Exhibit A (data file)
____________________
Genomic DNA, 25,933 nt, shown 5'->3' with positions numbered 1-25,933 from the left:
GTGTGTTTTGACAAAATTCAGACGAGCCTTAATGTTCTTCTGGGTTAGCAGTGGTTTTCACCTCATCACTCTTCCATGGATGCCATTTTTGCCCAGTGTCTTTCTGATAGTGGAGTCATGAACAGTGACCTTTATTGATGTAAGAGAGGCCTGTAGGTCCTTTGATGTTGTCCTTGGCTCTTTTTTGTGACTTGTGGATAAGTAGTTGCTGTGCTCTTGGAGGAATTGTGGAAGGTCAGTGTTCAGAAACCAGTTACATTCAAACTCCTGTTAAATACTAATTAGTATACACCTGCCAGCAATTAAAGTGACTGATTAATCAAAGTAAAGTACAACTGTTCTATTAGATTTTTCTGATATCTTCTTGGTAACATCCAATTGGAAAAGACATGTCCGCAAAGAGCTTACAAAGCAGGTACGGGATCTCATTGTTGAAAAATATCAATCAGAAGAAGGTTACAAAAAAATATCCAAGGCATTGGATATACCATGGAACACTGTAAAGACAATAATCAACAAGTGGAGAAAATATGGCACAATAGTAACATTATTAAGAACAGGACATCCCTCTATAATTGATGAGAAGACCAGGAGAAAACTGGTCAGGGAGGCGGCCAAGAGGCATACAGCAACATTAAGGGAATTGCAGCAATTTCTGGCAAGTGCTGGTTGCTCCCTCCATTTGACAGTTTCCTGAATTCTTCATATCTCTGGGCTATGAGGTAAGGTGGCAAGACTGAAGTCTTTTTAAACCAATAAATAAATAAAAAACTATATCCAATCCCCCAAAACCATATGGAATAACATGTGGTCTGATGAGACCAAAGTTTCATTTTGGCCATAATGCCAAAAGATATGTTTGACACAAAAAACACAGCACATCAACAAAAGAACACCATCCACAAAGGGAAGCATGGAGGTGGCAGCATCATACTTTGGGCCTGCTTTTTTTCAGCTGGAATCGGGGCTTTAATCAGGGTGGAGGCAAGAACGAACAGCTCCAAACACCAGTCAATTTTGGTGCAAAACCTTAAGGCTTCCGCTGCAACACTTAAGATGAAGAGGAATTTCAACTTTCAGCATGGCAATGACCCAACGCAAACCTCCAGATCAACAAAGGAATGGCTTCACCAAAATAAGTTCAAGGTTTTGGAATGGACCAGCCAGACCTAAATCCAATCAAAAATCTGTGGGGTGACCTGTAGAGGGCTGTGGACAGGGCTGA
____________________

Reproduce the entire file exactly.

Genomic DNA, 25,933 nt, shown 5'->3' with positions numbered 1-25,933 from the left:
GTGTGTTTTGACAAAATTCAGACGAGCCTTAATGTTCTTCTGGGTTAGCAGTGGTTTTCACCTCATCACTCTTCCATGGATGCCATTTTTGCCCAGTGTCTTTCTGATAGTGGAGTCATGAACAGTGACCTTTATTGATGTAAGAGAGGCCTGTAGGTCCTTTGATGTTGTCCTTGGCTCTTTTTTGTGACTTGTGGATAAGTAGTTGCTGTGCTCTTGGAGGAATTGTGGAAGGTCAGTGTTCAGAAACCAGTTACATTCAAACTCCTGTTAAATACTAATTAGTATACACCTGCCAGCAATTAAAGTGACTGATTAATCAAAGTAAAGTACAACTGTTCTATTAGATTTTTCTGATATCTTCTTGGTAACATCCAATTGGAAAAGACATGTCCGCAAAGAGCTTACAAAGCAGGTACGGGATCTCATTGTTGAAAAATATCAATCAGAAGAAGGTTACAAAAAAATATCCAAGGCATTGGATATACCATGGAACACTGTAAAGACAATAATCAACAAGTGGAGAAAATATGGCACAATAGTAACATTATTAAGAACAGGACATCCCTCTATAATTGATGAGAAGACCAGGAGAAAACTGGTCAGGGAGGCGGCCAAGAGGCATACAGCAACATTAAGGGAATTGCAGCAATTTCTGGCAAGTGCTGGTTGCTCCCTCCATTTGACAGTTTCCTGAATTCTTCATATCTCTGGGCTATGAGGTAAGGTGGCAAGACTGAAGTCTTTTTAAACCAATAAATAAATAAAAAACTATATCCAATCCCCCAAAACCATATGGAATAACATGTGGTCTGATGAGACCAAAGTTTCATTTTGGCCATAATGCCAAAAGATATGTTTGACACAAAAAACACAGCACATCAACAAAAGAACACCATCCACAAAGGGAAGCATGGAGGTGGCAGCATCATACTTTGGGCCTGCTTTTTTTCAGCTGGAATCGGGGCTTTAATCAGGGTGGAGGCAAGAACGAACAGCTCCAAACACCAGTCAATTTTGGTGCAAAACCTTAAGGCTTCCGCTGCAACACTTAAGATGAAGAGGAATTTCAACTTTCAGCATGGCAATGACCCAACGCAAACCTCCAGATCAACAAAGGAATGGCTTCACCAAAATAAGTTCAAGGTTTTGGAATGGACCAGCCAGACCTAAATCCAATCAAAAATCTGTGGGGTGACCTGTAGAGGGCTGTGGACAGGGCTGA